In This Article Women and Gender Relations

  • Introduction
  • General Overviews
  • Reference Works
  • General Anthologies
  • Journals
  • Hebrew Bible and Ancient Israel
  • Second Temple Period
  • Rabbinic Judaism
  • Britain: 1800 to 1939
  • The Holocaust
  • Israel, Pre-State and Post-1948
  • Israel and the Middle East

Jewish Studies Women and Gender Relations
by
Judith R. Baskin
  • LAST REVIEWED: 18 July 2016
  • LAST MODIFIED: 29 August 2012
  • DOI: 10.1093/obo/9780199840731-0025

Introduction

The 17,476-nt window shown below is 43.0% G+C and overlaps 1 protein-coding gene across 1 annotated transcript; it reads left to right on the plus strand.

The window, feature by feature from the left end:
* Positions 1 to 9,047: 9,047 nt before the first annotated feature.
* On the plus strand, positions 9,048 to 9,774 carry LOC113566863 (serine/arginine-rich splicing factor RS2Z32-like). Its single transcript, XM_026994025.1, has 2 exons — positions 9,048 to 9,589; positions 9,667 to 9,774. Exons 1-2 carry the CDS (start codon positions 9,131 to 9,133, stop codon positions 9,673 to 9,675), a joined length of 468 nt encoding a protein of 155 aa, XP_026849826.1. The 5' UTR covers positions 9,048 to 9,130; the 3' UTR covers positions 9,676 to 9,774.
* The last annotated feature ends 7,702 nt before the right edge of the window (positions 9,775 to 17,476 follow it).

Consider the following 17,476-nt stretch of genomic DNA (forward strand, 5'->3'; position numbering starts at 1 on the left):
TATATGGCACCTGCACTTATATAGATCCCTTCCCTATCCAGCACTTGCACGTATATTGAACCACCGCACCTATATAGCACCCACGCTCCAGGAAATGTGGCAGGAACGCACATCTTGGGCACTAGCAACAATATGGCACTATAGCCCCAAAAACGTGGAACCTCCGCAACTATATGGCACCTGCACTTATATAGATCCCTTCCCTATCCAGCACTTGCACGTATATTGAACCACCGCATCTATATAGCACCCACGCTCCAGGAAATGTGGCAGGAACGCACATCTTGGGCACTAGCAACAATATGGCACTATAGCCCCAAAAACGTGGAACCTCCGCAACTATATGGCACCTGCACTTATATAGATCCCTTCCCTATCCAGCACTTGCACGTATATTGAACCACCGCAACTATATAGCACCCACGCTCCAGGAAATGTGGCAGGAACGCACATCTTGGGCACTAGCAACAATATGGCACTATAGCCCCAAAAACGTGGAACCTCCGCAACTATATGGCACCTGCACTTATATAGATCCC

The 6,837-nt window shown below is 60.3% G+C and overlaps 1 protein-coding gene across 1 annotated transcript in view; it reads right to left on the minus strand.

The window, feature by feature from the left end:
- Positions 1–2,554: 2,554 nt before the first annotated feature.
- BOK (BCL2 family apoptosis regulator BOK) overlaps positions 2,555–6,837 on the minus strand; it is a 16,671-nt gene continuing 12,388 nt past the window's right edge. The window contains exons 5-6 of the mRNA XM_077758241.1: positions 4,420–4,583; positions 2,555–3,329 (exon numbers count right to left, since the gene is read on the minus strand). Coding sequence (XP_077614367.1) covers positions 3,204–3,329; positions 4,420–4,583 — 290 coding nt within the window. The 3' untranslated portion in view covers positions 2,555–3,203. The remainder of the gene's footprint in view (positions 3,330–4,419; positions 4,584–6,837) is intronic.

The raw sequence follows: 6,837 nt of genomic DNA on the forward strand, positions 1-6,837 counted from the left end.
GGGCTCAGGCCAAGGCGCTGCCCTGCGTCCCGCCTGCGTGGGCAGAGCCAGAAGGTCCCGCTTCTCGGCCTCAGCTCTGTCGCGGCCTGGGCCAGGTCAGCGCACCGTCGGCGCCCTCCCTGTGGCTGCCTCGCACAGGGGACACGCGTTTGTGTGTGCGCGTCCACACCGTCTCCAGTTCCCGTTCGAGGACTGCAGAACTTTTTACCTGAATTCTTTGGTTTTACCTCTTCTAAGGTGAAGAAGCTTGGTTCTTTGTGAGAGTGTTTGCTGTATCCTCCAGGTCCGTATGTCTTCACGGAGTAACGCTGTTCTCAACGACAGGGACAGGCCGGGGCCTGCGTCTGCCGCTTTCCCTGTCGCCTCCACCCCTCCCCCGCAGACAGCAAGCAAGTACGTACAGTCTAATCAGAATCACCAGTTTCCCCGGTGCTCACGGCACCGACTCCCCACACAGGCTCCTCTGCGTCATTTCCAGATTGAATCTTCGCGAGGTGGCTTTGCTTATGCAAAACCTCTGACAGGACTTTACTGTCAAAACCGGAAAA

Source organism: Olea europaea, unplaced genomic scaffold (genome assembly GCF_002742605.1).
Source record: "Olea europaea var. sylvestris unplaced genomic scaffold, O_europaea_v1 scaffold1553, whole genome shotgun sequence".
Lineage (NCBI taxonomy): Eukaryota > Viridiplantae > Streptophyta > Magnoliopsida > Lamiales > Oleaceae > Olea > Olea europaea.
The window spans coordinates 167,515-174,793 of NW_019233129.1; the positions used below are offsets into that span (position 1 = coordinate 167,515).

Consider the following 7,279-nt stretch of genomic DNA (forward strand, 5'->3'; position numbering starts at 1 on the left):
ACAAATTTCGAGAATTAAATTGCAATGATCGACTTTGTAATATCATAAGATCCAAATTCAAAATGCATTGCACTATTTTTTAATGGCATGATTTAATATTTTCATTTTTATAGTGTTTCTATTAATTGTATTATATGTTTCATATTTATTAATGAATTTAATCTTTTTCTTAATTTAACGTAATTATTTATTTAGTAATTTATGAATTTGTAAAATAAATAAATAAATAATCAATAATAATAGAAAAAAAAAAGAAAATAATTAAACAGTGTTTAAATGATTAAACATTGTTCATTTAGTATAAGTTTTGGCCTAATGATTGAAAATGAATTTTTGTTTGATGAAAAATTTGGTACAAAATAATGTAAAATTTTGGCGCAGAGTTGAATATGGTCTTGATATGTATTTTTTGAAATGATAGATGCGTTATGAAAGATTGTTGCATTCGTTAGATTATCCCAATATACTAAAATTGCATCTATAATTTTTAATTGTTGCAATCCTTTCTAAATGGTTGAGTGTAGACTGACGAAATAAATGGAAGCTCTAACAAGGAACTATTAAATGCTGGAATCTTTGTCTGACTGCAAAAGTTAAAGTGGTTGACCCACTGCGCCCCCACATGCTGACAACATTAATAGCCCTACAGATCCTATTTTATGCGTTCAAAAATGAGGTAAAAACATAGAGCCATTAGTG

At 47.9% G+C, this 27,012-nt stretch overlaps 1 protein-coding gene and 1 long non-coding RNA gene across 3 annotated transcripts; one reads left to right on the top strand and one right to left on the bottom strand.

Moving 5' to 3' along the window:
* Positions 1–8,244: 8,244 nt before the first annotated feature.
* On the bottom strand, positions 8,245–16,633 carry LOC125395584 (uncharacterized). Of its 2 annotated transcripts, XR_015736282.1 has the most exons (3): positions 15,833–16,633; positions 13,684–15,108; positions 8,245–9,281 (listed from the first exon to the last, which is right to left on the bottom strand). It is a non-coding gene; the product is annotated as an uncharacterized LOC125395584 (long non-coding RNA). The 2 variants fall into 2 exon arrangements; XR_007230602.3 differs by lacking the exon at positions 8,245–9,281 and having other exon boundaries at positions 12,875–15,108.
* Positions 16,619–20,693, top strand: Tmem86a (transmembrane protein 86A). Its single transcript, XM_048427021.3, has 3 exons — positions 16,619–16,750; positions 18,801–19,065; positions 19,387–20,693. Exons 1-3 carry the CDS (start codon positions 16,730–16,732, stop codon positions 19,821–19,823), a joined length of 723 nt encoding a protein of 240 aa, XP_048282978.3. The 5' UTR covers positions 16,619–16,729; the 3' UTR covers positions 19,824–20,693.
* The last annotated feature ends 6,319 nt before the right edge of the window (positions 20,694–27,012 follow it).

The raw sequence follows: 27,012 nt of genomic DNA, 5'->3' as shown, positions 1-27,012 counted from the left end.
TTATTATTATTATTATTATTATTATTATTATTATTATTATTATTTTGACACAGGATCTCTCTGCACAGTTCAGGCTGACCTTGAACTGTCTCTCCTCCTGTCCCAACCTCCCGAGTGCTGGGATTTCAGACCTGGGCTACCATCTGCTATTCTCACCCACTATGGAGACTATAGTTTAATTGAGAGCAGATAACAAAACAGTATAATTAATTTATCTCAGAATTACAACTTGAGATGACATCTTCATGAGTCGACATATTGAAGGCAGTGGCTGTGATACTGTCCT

The recognition that gender plays an overwhelming role in shaping an individual’s socialization, educational and vocational opportunities, and spiritual and creative endeavors has changed how many scholars approach and interpret their research data. Before the last quarter of the 20th century, with some exceptions, most studies of Judaism and the Jewish experience had little to say about differences between men’s and women’s lives and status. It was only in the 1970s and 1980s, influenced by methodologies emerging from women’s studies, that scholars of Jewish law and practice, history, literatures, thought, mysticism, religious movements, and cultural production began to use gender as a category of analysis. This attention to women and the ramifications of gender were driven in great part by the unprecedented number of women who were than entering doctoral studies and undertaking academic careers in numerous areas of Jewish studies. In recent decades, many female and male scholars have explored the constructions and consequences of gender in Jewish societies of many times and places. At the same time, popular interest in women and gender has grown as a result of the feminist movement of the last third of the 20th century and its impact in expanding women’s personal and professional options. In the Jewish community, a burgeoning interest in scholarly analyses of Jewish women and their activities and representations has accompanied the ordination of women as rabbis and cantors in many Jewish religious movements; the expansion of intellectual, spiritual, and leadership roles for women in many synagogues and communal organizations; and an increased attention to the education of girls and women in all forms of contemporary Judaism. These developments, in turn, have promoted significant anthropological and sociological studies analyzing the impact of these changes. Interest in Jewish gender relations and cultural constructions of male identity in various Judaisms is a more recent development. However, increasing numbers of researchers are investigating how the relatively rigid roles mandated for men and women in rabbinic Judaism and performed in Jewish legal, religious, and social life over the centuries have defined the expectations that Jewish women and men have projected onto the gendered self and the gendered other. This bibliography principally gathers English-language book-length studies and published collections of essays that focus on the contemporary Jewish community and the Jewish past from the biblical era through the 20th century. The large body of book-length studies on gender and Jewish literatures is not discussed here.